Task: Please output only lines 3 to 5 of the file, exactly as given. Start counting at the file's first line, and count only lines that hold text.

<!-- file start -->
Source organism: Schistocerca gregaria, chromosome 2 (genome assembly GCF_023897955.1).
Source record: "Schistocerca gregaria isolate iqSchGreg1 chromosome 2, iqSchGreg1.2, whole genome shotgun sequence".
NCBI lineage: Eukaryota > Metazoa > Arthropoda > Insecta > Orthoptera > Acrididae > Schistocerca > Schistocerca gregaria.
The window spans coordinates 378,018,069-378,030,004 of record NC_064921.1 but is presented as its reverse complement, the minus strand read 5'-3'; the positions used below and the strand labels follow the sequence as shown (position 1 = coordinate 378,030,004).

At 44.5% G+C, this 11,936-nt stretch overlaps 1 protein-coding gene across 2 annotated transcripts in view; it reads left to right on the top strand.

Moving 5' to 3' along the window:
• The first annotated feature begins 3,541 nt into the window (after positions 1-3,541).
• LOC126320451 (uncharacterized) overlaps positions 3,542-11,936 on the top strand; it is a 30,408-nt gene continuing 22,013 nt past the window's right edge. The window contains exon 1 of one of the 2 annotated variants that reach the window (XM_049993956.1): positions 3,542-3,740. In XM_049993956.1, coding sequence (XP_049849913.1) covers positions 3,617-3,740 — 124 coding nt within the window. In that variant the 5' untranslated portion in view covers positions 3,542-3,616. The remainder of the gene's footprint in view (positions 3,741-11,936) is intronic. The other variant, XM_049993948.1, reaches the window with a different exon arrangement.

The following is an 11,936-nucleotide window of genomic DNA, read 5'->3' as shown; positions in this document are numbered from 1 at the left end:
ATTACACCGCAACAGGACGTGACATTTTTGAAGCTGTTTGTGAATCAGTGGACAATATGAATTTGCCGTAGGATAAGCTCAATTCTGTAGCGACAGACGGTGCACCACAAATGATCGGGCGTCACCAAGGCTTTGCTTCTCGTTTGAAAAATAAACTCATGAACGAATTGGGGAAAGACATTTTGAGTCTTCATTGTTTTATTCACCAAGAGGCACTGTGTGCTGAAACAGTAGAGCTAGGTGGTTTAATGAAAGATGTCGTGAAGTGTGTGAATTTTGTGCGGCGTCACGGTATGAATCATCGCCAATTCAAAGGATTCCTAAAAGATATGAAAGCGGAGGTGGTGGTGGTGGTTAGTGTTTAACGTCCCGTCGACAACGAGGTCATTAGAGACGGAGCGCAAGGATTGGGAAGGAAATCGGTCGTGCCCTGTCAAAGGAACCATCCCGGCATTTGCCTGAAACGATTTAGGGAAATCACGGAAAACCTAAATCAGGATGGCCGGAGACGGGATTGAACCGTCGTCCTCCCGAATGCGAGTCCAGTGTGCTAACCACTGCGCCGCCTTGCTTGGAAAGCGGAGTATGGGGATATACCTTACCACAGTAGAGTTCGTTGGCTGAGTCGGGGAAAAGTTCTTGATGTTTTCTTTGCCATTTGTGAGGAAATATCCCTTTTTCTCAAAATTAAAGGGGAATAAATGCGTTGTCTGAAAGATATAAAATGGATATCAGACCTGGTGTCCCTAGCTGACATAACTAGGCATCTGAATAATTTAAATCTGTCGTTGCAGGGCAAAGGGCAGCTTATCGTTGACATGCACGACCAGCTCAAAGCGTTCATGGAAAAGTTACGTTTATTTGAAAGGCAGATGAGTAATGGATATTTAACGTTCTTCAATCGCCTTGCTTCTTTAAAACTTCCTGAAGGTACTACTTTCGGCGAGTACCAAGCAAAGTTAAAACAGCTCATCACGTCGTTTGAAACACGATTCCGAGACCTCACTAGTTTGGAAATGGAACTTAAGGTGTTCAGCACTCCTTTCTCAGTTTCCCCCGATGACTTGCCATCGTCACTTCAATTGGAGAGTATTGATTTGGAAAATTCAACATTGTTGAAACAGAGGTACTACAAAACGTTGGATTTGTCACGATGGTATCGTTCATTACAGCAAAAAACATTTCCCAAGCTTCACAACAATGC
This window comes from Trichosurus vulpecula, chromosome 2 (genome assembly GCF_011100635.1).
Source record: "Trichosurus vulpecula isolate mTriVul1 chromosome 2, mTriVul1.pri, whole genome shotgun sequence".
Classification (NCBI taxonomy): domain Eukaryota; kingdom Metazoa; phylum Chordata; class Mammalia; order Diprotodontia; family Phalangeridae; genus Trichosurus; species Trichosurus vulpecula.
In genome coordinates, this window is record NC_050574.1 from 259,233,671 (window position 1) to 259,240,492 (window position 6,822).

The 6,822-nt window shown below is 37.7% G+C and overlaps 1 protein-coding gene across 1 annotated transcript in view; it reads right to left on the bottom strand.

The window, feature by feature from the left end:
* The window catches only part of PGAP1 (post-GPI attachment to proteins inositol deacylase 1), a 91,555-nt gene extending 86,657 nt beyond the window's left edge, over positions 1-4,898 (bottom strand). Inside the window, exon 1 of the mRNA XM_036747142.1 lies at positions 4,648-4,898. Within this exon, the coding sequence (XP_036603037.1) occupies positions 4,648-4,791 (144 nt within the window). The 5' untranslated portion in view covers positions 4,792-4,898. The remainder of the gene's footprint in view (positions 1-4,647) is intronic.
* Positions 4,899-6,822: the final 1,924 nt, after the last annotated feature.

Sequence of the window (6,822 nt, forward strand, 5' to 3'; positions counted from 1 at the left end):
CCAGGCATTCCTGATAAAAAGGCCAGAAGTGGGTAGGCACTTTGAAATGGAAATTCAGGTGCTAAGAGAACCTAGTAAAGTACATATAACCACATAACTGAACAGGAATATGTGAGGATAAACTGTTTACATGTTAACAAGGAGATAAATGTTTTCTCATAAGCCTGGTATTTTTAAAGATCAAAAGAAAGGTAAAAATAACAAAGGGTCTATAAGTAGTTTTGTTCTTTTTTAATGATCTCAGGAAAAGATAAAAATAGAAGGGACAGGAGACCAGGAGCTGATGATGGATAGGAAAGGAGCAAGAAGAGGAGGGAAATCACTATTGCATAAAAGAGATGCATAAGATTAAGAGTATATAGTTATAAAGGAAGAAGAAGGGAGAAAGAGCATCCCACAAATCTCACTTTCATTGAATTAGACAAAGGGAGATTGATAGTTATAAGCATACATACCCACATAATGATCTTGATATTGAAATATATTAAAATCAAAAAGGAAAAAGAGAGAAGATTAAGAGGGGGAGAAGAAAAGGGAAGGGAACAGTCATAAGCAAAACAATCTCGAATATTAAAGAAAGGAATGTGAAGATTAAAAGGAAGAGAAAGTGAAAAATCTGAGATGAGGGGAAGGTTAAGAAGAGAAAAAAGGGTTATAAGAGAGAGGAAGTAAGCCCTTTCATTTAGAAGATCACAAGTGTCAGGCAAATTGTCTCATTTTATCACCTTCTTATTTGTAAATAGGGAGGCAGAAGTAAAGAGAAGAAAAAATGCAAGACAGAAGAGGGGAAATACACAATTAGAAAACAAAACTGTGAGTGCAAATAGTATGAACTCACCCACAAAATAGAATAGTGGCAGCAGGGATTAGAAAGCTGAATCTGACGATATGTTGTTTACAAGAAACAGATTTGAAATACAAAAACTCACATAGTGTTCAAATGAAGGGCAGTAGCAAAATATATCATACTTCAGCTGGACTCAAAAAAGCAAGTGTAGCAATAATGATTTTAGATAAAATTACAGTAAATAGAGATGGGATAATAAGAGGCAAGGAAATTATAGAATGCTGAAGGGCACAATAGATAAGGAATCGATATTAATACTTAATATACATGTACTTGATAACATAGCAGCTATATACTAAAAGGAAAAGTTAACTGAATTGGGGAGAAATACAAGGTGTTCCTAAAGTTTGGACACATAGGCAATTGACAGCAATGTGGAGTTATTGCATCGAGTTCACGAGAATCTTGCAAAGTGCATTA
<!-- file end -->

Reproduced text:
NCBI lineage: Eukaryota > Metazoa > Arthropoda > Insecta > Orthoptera > Acrididae > Schistocerca > Schistocerca gregaria.
The window spans coordinates 378,018,069-378,030,004 of record NC_064921.1 but is presented as its reverse complement, the minus strand read 5'-3'; the positions used below and the strand labels follow the sequence as shown (position 1 = coordinate 378,030,004).

At 44.5% G+C, this 11,936-nt stretch overlaps 1 protein-coding gene across 2 annotated transcripts in view; it reads left to right on the top strand.